- Top five challenges among firms of all sizes include economic uncertainty and keeping up with changing tax legislation; recruiting/retaining talent is top challenges among large firms
- 84% of firms report increased client demand for advisory services. Expanding revenue ranked as top 2023 goal among all firms, followed by improving customer engagement, operational workflows and employee effectiveness
- Integrated, cloud-based technology is helping firms drive profitability and meet increased client demands, although only a fraction are using their current tech stack to its fullest potential
NEW YORK–(BUSINESS WIRE)–#CPA—Wolters Kluwer Tax & Accounting today shared the results of its 16th annual survey of tax and accounting professionals, which found that even in the face of challenges like economic uncertainty and changing tax legislation, early adoption of integrated, cloud-based technology is driving gains in efficiency, productivity, revenue and profitability among accounting firms of all sizes.
Detailed findings from the Wolters Kluwer Annual Accounting Industry Survey are available in this white paper – and an executive summary highlights top takeaways. Almost half of the nearly 2,000 firms surveyed said the 2021 tax season was better than the year prior, and nearly 80% said that advances in technology led to a reduction in the number of hours spent per tax return. Firms using a cloud-based tax compliance solution reported higher revenue growth than traditional firms (7% to 4%, respectively). Innovative and early-adopter firms were also 13% more likely to add services.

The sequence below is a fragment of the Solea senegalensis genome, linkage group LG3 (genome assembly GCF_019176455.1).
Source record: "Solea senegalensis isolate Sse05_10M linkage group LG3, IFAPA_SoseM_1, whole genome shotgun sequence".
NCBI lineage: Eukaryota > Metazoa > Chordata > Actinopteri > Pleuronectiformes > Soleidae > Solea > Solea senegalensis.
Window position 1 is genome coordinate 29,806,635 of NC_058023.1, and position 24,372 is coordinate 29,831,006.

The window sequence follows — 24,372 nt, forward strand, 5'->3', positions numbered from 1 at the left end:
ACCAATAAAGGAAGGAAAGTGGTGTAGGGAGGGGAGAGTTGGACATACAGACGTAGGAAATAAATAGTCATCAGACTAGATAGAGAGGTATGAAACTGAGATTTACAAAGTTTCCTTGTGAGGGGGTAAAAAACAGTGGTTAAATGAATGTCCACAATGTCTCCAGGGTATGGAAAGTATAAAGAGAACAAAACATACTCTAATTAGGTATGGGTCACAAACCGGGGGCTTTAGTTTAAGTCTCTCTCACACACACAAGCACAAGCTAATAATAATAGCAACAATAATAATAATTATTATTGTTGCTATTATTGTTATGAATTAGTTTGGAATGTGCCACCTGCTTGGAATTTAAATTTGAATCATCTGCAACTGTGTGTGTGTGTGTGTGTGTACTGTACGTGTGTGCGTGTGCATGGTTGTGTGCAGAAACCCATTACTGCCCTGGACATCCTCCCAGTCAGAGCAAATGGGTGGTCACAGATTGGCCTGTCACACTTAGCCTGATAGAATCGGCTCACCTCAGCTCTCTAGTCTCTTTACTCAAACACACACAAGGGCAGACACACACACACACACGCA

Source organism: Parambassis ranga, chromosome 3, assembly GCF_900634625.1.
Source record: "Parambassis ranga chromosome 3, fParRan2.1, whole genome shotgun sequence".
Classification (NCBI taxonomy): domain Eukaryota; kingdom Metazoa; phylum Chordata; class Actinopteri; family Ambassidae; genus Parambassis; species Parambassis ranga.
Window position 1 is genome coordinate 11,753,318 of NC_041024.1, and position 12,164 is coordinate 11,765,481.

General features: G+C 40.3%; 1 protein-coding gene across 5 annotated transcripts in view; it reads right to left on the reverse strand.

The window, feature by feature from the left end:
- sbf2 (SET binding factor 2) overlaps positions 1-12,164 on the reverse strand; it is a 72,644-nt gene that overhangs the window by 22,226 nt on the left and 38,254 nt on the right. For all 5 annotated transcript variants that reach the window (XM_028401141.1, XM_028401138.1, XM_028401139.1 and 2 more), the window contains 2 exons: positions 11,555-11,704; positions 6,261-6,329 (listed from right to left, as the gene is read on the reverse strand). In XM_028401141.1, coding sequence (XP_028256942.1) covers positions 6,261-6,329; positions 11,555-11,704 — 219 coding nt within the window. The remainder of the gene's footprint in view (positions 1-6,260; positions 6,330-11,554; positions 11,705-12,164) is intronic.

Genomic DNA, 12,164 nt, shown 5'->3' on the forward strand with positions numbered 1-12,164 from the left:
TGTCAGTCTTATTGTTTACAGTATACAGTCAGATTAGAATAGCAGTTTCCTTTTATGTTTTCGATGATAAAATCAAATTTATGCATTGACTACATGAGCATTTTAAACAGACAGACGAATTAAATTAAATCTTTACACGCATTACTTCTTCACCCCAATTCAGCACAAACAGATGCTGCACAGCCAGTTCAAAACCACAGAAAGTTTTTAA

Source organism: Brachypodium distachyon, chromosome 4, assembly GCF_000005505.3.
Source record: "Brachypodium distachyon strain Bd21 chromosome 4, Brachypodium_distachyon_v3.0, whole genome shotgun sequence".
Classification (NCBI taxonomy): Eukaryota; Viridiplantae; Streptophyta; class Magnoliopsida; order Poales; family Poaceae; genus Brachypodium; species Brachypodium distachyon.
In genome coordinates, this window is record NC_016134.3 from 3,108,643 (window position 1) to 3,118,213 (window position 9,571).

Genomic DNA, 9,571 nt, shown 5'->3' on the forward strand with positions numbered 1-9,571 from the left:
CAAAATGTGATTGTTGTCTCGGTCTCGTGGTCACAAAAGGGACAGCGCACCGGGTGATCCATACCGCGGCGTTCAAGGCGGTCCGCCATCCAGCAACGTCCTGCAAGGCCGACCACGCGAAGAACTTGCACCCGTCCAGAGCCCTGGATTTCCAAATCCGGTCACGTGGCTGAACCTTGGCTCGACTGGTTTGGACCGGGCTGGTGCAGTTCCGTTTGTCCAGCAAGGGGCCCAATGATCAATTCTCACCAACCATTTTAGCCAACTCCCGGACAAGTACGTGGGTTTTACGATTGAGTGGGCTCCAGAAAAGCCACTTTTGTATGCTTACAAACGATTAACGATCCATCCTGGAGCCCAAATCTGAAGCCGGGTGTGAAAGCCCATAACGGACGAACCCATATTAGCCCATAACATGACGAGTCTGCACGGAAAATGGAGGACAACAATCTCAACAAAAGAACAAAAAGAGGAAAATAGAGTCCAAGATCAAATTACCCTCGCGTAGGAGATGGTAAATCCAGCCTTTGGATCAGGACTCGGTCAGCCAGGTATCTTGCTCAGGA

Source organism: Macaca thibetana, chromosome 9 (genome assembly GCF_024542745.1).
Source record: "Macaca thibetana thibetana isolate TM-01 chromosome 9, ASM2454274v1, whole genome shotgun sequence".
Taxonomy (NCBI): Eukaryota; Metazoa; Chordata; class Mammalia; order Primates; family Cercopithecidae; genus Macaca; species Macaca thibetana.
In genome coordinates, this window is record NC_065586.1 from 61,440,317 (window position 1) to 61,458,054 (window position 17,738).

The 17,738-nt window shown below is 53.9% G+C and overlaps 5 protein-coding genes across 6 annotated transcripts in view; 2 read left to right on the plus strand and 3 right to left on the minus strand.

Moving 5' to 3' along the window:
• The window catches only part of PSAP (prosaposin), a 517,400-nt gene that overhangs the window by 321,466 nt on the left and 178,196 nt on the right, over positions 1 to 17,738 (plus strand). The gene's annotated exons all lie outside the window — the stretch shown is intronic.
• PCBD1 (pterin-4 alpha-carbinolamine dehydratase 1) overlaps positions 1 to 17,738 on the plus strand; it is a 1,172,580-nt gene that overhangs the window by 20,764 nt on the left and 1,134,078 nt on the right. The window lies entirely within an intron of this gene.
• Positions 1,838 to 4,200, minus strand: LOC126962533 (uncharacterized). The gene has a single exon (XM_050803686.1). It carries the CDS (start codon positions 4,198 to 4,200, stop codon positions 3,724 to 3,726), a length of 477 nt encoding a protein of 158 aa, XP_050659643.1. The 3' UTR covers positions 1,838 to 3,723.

Jason Marx, President and CEO of Wolters Kluwer Tax and Accounting North America, said:
“In a world that’s embracing digital transformation, firms that prioritize the adoption of integrated, cloud-based technology will continue to drive a competitive advantage. Future-focused firms must implement and fully leverage strategic technology plans that optimize their processes, unlock their data, free up staff time and empower their people to go beyond traditional compliance to deliver the value-added advisory services clients want.”
In 2022, the top challenges firms faced varied by size
In 2020, firms of all sizes were mired in navigating the daily challenges of a global pandemic. In 2021, firms grappled with rapid legislative changes and finding ways to work effectively with the IRS. In 2022, the most pressing challenges firms face varied, based on firm size.
- In 2022, half of this year’s survey respondents reported late or unprepared clients to be a top challenge.
- Only two challenges – economic uncertainty and keeping track of new or changing regulations and standards – were expressed as a top five challenge faced by firms of all sizes.
- Midsize firms were most concerned about economic uncertainty, large firms were most concerned about retaining/attracting talent.
- Midsize and large firms are trying to keep current with technology and learn to use their technology more effectively.
2023 goals: Firms are prioritizing revenue growth, efficiency and client engagement